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This page explains how to edit maps. This is an advanced guide for modders.


Basic concepts

  • A map is the layout of the terrain (like water, cliffs, and land), terrain features (like bushes), buildings, paths, and triggers for a particular area. When you reach the edge of an area or enter a building, and the screen fades to black during the transition, you're moving between maps.
  • Each map consists of several layers stacked one in front of the other. Objects in a layer closer to the front will hide objects in layers behind them. From back to front, the standard layers are...
    layer name typical contents
    Back Terrain, water, and basic features (like permanent paths).
    Buildings Placeholders for buildings (like the farmhouse). Any tiles placed on this layer will act like a wall unless the tile property has a "Passable" "T".
    Paths Flooring, paths, grass, and debris (like stones, weeds, and stumps from the 'paths' tilesheet) which can be removed by the player.
    Front Objects that are drawn on top of things behind them, like most trees. These objects will be drawn on top of the player if the player is North of them but behind the player if the player is south of them.
    AlwaysFront Objects that are always drawn on top of other layers as well as the player. This is typically used for foreground effects like foliage cover.
  • MapLayers.png

  • (Using Tiled) There are 2 different types of layers along with the 5 main layers, Objects Layer (cloud-like icon) and Tile Layer (grid icon). The Tile Layer is where you make map edits (placing and removing tiles) and the Objects Layers is where you add and edit tile data. Your layers must match the ones above. Note that depending on the map, they may be missing a Paths or AlwaysFront layer
  • Each layer consists of many tiles, which are 16×16 pixel squares placed in a grid to form the visible map. Each tile can have properties (e.g., passable / blocked), special logic (e.g., an action to perform when the player steps on them), and a picture to show. The picture is represented by a sprite index (or tile index), which is its position in an associated spritesheet (see next).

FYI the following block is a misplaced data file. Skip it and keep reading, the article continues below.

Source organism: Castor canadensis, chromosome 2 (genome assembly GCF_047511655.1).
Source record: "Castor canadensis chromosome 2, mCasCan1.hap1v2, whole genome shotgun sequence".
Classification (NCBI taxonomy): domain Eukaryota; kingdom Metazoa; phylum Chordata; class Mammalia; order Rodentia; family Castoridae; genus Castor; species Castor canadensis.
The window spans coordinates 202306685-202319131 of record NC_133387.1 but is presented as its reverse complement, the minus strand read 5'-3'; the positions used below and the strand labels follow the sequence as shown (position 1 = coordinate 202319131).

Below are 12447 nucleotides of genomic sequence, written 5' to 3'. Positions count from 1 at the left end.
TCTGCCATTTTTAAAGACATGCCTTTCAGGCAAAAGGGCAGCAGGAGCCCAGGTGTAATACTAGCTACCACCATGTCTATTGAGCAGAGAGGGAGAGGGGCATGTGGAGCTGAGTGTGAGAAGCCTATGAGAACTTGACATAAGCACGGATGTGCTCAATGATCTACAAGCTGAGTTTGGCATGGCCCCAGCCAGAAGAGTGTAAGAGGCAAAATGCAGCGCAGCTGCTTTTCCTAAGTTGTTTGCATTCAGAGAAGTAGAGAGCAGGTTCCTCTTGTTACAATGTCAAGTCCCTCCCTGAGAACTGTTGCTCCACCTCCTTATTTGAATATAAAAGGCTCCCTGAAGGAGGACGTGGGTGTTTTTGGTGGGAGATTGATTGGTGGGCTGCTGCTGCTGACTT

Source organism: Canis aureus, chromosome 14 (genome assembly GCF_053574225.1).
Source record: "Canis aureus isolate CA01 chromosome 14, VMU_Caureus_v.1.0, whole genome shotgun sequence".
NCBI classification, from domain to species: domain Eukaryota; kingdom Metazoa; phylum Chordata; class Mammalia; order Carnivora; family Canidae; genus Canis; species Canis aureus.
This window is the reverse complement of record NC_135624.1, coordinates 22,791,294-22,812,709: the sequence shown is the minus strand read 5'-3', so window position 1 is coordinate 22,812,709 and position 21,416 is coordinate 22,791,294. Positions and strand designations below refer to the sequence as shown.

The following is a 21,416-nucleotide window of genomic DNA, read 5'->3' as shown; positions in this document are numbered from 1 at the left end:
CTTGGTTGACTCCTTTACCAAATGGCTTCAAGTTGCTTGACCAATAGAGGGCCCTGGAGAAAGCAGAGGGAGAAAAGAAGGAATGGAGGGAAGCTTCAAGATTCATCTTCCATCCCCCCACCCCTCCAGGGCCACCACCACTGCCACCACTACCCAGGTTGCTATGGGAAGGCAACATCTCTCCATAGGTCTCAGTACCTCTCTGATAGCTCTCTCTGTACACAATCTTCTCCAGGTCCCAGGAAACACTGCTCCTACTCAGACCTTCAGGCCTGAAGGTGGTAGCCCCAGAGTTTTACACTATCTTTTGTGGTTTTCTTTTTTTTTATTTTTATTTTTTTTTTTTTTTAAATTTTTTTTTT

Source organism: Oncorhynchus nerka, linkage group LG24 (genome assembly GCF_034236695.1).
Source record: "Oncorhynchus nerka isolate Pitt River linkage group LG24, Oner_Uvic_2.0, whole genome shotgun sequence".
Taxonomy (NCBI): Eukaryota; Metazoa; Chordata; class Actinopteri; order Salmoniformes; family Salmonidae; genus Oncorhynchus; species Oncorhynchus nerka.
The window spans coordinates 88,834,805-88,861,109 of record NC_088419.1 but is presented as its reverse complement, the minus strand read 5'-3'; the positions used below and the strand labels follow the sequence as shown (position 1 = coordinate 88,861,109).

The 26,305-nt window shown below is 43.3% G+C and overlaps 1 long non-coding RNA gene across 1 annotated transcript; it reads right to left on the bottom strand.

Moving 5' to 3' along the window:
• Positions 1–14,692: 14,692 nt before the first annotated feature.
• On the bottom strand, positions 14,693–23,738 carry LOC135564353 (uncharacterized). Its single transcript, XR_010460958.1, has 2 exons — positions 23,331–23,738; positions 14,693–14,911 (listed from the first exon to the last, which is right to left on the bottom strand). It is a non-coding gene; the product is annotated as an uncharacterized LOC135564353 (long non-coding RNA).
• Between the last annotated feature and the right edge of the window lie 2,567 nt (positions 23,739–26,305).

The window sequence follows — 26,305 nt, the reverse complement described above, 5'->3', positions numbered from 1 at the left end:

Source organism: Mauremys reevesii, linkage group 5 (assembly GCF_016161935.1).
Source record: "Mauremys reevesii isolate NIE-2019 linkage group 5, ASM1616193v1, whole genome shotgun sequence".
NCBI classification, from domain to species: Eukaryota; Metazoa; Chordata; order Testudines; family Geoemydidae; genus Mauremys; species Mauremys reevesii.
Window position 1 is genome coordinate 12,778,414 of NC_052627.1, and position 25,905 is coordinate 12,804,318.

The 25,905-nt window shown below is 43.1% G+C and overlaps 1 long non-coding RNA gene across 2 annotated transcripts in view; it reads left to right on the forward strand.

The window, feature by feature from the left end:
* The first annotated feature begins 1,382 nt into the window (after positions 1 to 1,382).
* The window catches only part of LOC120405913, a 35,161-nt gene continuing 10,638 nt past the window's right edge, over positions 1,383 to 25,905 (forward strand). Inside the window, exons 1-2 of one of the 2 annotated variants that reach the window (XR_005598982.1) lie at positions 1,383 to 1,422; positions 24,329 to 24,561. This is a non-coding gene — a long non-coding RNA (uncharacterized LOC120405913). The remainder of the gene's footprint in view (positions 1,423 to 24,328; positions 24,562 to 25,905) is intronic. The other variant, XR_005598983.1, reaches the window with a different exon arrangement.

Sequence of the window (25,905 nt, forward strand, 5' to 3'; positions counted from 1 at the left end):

• Each map has one or more spritesheets (also known as tilesheets when talking about mods), which contains the available tiles and images that are put together to form the visible map.

Tile coordinates

Each tile has an (x, y) coordinate which represents its position on the map, where (0, 0) is the top-left tile. The x value increases towards the right, and y increases downwards. For example:

Modding - creating an XNB mod - tile coordinates.png

Map formats

There are two map formats used in Stardew Valley modding: .tmx (from the Tiled map editor) and .tbin (from the now-deprecated tIDE map editor). The features supported by both formats are almost identical, but there are a few differences:

feature .tmx .tbin
format ✓ XML (basically text) ✘ binary
edit in Tiled ✓ supported ✓ supported with plugin
edit directly ✓ can open in a text editor ✘ not supported
tile flip ✓ supported ✘ not supported
tile rotation ✓ supported ✘ not supported
source control ✓ efficient storage, can diff changes ✘ inefficient storage (need to copy entire file with each commit), can't diff changes

.tmx is recommended per the above, but both formats are fine to use, and you can convert between them in Tiled by clicking File > Export As.

Tilesets vs Tilesheets

Tilesheets are the .png files used as source images. Tilesheets have no animation, properties, terrains, or anything else but pixels associated with them -- they're just images. Tilesets are Tiled's XML files that contain all the information about how the map uses the source image. They are confusingly named and often used interchangeably.

Getting started

There are two main ways to edit a map.


Creating a SMAPI mod requires programming, but it's much more powerful and multiple SMAPI mods can edit the same map. If you want to use this approach:

  1. Create a SMAPI mod.
  2. See Making changes with SMAPI below.

The rest of this guide assumes you're using Tiled, but many of the concepts are transferrable and you can use both Tiled and SMAPI (e.g., create/edit maps in Tiled and load/edit them in SMAPI).

Using Tiled

Tiled is a popular map editor that can be used to edit Stardew Valley maps, no programming needed. You need to unpack the map's XNB, edit the map, and make a Content Patcher or SMAPI mod to load your map. If you want to use this approach:

  1. Install the latest version of Tiled.
  2. Once installed, at the top left, go to Edit > Preferences > Plugins and enable the tbin plugin (tbin.dll on Windows, on Linux, or libtbin.dylib on Mac).